As of yet, no Apple device has included near field communications technology. But the on-and-off rumor is on again.
NFC is a short range, secure wireless technology that can be used to transfer data from one device to another. So far it's been used in smartphones to do things like transfer media, as well as let users pay for things by tapping their smartphone onto a terminal, which reads a user's credit card information.
As the announcement of the iPhone 5 neared, and even with the iPhone 4S before it, several rumors floated about the possibility that the new device would include hardware to enable NFC-based mobile payments. It was not to be. But now the United States Patent and Trademark Office has granted Apple a patent for an NFC alternative technology covering the "method and apparatus for triggering network device discovery."
The filings were first reported by Patently Apple.
The inventors of the patent for an NFC alternative technology, which was filed in 2009, are Patrick S. Piemonte, Ronald K. Huang, and Parin Patel.
We contacted Apple for comment and will update this post when more information becomes available.
Apple's public stance on NFC so far has been limited. When the iPhone 5 debuted on September 12, Apple VP Phil Schiller said that Apple's Passbook feature, which can store items like boarding passes or loyalty cards, satisfied customer need just as well. In an interview with AllThingsD, he said it was not clear that NFC offered a solution to any current problem.
The filing, titled "Method and apparatus for triggering network device discovery," offers a detailed explanation of the invention, which involves a a method for network device discovery monitoring a compass output in a portable electronic device.
This is not the first patent to mention use of NFC technology, and its possible integration with a payment system. In August, Apple received a patent for "Motion based payment confirmation," which detailed several ways to help the user confirm that a mobile transaction had actually been completed from a mobile device like an iPhone or iPod.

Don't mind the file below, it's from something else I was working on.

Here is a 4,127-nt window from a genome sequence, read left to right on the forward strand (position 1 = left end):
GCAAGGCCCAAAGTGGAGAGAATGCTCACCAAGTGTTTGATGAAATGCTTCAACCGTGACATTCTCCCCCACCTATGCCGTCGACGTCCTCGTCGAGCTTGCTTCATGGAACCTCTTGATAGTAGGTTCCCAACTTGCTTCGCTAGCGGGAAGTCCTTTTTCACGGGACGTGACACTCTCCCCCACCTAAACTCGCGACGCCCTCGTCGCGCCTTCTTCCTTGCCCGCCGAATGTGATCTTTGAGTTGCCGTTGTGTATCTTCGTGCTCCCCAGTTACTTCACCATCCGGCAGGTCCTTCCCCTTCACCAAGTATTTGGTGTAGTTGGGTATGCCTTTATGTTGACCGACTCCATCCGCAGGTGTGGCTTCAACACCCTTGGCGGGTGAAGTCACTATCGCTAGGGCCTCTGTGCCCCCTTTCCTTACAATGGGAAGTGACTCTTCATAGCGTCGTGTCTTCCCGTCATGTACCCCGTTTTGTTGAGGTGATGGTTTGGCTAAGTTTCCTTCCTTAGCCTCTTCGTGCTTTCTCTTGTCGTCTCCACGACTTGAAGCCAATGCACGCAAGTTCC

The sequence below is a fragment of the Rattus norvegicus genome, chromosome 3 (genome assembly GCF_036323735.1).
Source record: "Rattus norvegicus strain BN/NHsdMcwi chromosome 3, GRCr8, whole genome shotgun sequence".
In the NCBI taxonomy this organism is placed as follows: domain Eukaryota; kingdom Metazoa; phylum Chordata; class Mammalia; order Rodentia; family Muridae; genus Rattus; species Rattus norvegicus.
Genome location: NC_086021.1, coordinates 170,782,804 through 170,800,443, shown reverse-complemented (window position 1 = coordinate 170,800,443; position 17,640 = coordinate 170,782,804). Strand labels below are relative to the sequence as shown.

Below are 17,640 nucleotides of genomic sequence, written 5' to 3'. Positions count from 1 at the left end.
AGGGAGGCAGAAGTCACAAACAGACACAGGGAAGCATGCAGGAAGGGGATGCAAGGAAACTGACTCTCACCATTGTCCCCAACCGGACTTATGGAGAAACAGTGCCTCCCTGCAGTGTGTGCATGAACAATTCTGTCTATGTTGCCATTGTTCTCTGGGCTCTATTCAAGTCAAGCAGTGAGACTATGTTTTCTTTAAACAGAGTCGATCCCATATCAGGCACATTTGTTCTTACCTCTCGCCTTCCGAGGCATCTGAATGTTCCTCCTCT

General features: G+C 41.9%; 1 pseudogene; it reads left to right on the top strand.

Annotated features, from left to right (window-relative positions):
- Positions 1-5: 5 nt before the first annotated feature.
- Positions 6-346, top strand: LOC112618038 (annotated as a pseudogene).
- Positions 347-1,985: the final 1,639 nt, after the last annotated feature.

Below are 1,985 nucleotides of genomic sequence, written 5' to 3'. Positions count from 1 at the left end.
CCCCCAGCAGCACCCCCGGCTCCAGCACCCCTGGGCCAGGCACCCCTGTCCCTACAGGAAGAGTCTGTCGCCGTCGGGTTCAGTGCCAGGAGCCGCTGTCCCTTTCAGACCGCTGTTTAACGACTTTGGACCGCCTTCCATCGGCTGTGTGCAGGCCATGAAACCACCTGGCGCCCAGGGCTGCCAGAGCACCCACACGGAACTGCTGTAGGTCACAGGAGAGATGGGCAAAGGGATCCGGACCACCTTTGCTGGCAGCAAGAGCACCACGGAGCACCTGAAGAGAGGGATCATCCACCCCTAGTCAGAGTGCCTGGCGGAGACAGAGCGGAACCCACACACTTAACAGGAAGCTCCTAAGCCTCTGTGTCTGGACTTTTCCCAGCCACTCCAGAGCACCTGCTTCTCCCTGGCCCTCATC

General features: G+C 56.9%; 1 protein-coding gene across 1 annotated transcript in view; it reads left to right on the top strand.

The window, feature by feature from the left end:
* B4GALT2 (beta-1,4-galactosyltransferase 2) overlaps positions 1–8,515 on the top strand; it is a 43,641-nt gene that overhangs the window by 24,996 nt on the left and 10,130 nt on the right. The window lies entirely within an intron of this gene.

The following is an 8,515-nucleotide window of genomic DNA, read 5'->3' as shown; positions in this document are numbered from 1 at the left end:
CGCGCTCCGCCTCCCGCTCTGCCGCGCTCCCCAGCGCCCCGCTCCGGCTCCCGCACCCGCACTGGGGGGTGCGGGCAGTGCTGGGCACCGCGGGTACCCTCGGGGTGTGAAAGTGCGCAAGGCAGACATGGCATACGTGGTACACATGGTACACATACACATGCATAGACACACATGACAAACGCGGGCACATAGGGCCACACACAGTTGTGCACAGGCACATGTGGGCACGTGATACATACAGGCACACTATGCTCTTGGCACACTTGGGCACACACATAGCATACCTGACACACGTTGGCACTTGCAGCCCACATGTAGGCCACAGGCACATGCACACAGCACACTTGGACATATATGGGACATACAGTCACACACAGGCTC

Here's a snippet: (Warning: It's not for the fainthearted.)
As the portable device and an external device come closer to each other, a magnetic field signature is computed based on the monitored compass output. A determination is then made as to whether the computed signature can be associated with or implies that a previously defined type of electronic device (with which a network device discovery process can be conducted) is in close proximity. In other words, as the two devices come closer to each other, their respective magnetic characteristics cause the compass output to change in a way that implies that a network device discovery process should be initiated between the two devices. The detected change in the compass output can be compared to one or more previously stored compass output patterns (magnetic field signatures). Each of these previous patterns may have been determined empirically or otherwise, to be the magnetic profile of a given type of external device that has come into proximity. A previous compass output pattern that best matches the newly detected compass output pattern is selected, and the device identification type or protocol information of the matching pattern is then used to perform a network device discovery process (using other signaling mechanisms). For example, if the detected compass output pattern matches that of a typical smart phone, then a Wi-Fi or Bluetooth setup protocol is initiated in the portable device.
Using the compass output in this manner to in effect prescreen another device, for purposes of establishing a communications connection whose setup is particularly involved or lengthy, may help make more efficient use of time and portable device resources. For instance, there is less power consumption and less network bandwidth consumption by the portable device, because the relatively complex Wi-Fi or Bluetooth setup process may be kept suspended until needed. In addition, the relatively fast trigger provided by monitoring compass output (and comparing to previously stored patterns) can give an early start to a relatively lengthy set up protocol (such as that of Bluetooth) which includes both device search and service discovery processes. This helps avoid having to wait for a timer to expire before starting to poll or search for an external device.